[Development] QAction-like API for QML

Bache-Wiig Jens Jens.Bache-Wiig at digia.com
Fri Dec 14 08:45:39 CET 2012

I have been lurking in the discussion a bit but I guess it is time for me to pitch in. It is hard to keep up with 10 different threads at once. :)

I find the idea of adding a new QCoreAction base class that is shared between QML Action and QAction and only carries a small subset of properties an unnecessary layer of abstraction. The idea of QAction is to have the convenience of icons, text and shortcuts predefined for you in a shared location. If you remove most of those properties, you anyway have to redefine the shortcuts and icon every time you use them and quite frankly I see no added benefit of this core action class that I cannot cover by simply having a shared signal that my MenuItem connects to.

What I would propose is that we keep the QAction exactly as it is and make it possible to use it from QML as well as introduce a new slightly simplified QML Action component as previously suggested. The only drawback to this approach is that actions you declare in QML won't be immediately usable from C++, but I don't see this as a big issue. You will either keep everything in QML or have your business logic including your QActions defined in in C++. 

The previously proposed menu API looked something like this:

Menu { 
    Action {}
    Action {}

This is not a good idea and different from how actions are working with widgets. We should not declare actions inline like this since it doesn't encourage sharing in QML, but rather declare them from a central location or from the C++ backend. By default all properties like text, shortcut and iconSource are taken from the action but can still be overridden when used in context. This makes the API more explicit (as well as readable) and also allow you to override for instance the iconSource if you have a smaller pixmap that is more suitable for menu use, or if your globally defined shortcut does not work in the current context. It also happens to be exactly what we do for widgets. :)

Action { id: fileAction … }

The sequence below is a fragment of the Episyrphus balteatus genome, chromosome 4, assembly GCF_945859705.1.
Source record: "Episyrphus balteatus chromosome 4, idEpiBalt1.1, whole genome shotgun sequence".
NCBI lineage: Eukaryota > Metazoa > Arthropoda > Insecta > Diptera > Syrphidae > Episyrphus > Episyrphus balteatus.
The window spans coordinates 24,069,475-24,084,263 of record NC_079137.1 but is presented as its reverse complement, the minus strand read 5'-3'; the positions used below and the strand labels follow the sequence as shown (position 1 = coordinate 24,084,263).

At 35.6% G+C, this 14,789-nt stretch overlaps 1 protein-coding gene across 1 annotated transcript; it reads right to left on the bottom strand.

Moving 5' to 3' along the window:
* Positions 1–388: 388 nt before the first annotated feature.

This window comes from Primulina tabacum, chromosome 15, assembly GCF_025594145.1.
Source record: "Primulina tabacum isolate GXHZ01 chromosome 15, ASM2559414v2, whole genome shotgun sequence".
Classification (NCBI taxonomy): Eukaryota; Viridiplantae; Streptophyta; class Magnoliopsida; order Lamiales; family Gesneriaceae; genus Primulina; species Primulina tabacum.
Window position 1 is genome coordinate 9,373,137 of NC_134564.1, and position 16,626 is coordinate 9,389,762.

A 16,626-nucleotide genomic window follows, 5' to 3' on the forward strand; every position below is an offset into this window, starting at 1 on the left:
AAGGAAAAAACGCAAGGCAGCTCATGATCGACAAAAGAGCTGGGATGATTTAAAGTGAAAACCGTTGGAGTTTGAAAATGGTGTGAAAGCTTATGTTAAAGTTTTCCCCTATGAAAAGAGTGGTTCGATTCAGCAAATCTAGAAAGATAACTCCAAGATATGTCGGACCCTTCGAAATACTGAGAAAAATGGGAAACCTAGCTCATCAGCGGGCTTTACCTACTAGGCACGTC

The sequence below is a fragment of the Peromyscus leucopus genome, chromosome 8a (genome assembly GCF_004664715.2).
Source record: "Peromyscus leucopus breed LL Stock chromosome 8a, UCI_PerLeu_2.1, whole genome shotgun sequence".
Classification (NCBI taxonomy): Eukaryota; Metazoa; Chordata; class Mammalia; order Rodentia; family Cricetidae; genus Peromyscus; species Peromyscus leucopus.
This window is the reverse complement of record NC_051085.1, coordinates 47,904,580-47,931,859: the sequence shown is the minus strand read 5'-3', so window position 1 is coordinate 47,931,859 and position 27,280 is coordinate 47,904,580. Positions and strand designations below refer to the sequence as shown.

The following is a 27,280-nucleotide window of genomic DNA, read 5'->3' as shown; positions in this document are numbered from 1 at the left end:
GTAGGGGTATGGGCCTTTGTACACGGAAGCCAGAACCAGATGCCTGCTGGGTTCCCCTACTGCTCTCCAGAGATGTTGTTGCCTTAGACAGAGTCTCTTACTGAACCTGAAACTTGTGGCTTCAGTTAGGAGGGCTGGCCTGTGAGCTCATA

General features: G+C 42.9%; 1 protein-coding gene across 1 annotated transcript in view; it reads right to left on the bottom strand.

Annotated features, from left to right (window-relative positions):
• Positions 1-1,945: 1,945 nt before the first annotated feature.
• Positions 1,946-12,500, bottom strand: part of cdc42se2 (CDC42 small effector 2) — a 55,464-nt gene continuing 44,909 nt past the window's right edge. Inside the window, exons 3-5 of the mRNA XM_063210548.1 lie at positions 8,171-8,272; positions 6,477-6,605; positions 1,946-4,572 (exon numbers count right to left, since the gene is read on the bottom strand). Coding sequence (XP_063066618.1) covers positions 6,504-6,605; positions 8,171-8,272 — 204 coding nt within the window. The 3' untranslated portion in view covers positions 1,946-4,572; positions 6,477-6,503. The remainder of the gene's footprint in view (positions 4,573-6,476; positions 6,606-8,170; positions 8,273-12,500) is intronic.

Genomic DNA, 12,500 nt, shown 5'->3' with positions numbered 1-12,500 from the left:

Menu {
    MenuItem { action: fileAction }
    MenuSeparator { }
    MenuItem { action: backend.someAction }

The added benefit of this approach is that we can transparently make it work for C++ action as well. I will simply ignore the properties that are not used, and I could even make an image provider plugin that makes QIcon readable from qml.

As for properties I agree we can drop statusTip and toolTip for the moment. And I would rename secondaryText to descriptiveText as it makes more sense what it does. Priority is actually also something I would add to the wish list as I need it to implement intelligent layout collapsing:
See http://blog.qt.digia.com/blog/2009/07/17/a-few-qtoolbar-improvements/


On Dec 13, 2012, at 10:18 PM, Alan Alpert <416365416c at gmail.com> wrote:

> On Thu, Dec 13, 2012 at 8:18 AM, Stephen Kelly <stephen.kelly at kdab.com> wrote:
>> On Wednesday, December 12, 2012 11:41:27 Alan Alpert wrote:
>>> The original Action API I proposed was approaching it as a UI logic
>>> element. Let's see what we come up with when we split it into UI and
>>> business elements
>>> CoreAction://Names are for illustrative purposes only
>>> QtObject { //Prototyped in QML, probably a C++ class that QAction
>>> could migrate to using later
>>>    property bool checkable: false
>>>    property bool checked: false
>>>    property bool enabled: true
>>>    signal triggered(bool checked)
>>> }
>>> UIAction://Illustrative purposes ONLY!
>>> QtObject {
>>>    property string text
>>>    property string secondaryText
>>>    property url imageSource
>>>    property string shortcut
>>>    property alias checkable: core.checkable
>>>    property alias checked: core.checked
>>>    property alias enabled: core.enabled
>>>    signal alias triggered: core.triggered //not valid QML, but you get the
>>> idea property CoreAction core: CoreAction{} //implicity gets one but you
>>> could also set one manually
>>> }
>> The use of QML to suggest C++ APIs is confusing, because we are talking about
>> both QML and C++ APIs in these emails. Please prototype your proposals for C++
>> APIs in (pseudo)C++.
> Okay, here:
> class QCoreAction : public QObject //QObject so it can be used in QML
> {
>    Q_PROPERTY(bool checkable READ isCheckable WRITE setCheckable
> NOTIFY checkableChanged)
>    Q_PROPERTY(bool checked READ isChecked WRITE setChecked NOTIFY